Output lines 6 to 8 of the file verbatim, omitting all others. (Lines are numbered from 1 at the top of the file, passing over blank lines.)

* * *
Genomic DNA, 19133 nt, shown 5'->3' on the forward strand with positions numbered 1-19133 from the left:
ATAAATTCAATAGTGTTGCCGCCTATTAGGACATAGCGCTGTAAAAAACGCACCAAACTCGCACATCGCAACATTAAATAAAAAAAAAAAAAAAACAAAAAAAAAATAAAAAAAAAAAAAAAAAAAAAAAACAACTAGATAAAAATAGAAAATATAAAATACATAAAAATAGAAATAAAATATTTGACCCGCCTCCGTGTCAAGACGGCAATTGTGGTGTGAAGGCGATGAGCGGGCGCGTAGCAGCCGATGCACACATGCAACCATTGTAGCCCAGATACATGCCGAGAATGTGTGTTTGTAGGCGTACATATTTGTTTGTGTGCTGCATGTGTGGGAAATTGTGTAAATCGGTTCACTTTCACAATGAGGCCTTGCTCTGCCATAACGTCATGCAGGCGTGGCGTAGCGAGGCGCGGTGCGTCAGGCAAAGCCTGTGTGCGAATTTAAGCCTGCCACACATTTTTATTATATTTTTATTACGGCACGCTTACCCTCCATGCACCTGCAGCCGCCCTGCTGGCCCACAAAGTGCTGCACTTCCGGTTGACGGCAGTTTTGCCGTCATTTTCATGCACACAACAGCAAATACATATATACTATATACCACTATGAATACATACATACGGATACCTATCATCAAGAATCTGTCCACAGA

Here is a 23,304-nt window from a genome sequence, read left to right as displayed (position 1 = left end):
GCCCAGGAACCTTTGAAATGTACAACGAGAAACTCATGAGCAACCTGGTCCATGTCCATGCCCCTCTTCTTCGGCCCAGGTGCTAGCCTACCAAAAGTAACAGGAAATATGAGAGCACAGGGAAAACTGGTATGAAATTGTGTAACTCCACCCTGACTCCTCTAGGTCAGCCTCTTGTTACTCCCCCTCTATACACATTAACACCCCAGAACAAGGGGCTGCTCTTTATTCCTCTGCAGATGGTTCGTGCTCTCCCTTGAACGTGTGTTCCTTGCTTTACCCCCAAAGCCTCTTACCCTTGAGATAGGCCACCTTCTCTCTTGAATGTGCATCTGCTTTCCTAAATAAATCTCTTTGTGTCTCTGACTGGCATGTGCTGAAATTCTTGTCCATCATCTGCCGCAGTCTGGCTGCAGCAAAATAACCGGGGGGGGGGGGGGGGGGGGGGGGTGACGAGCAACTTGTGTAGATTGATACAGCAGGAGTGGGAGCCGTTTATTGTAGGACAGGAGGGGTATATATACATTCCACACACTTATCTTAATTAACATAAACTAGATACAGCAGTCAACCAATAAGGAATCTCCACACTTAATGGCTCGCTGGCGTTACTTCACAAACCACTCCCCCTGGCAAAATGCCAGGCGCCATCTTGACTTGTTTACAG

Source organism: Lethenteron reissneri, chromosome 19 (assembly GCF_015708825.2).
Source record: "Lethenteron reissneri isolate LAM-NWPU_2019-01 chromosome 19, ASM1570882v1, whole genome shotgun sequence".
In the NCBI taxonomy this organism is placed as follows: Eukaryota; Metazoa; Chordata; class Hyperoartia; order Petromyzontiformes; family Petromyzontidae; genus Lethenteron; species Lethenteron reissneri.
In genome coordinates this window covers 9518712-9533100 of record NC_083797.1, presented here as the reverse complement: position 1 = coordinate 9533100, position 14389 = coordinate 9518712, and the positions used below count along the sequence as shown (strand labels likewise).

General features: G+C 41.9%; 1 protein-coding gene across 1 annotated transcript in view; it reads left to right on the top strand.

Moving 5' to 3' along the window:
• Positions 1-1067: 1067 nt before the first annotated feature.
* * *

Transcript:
Source record: "Lethenteron reissneri isolate LAM-NWPU_2019-01 chromosome 19, ASM1570882v1, whole genome shotgun sequence".
In the NCBI taxonomy this organism is placed as follows: Eukaryota; Metazoa; Chordata; class Hyperoartia; order Petromyzontiformes; family Petromyzontidae; genus Lethenteron; species Lethenteron reissneri.
In genome coordinates this window covers 9518712-9533100 of record NC_083797.1, presented here as the reverse complement: position 1 = coordinate 9533100, position 14389 = coordinate 9518712, and the positions used below count along the sequence as shown (strand labels likewise).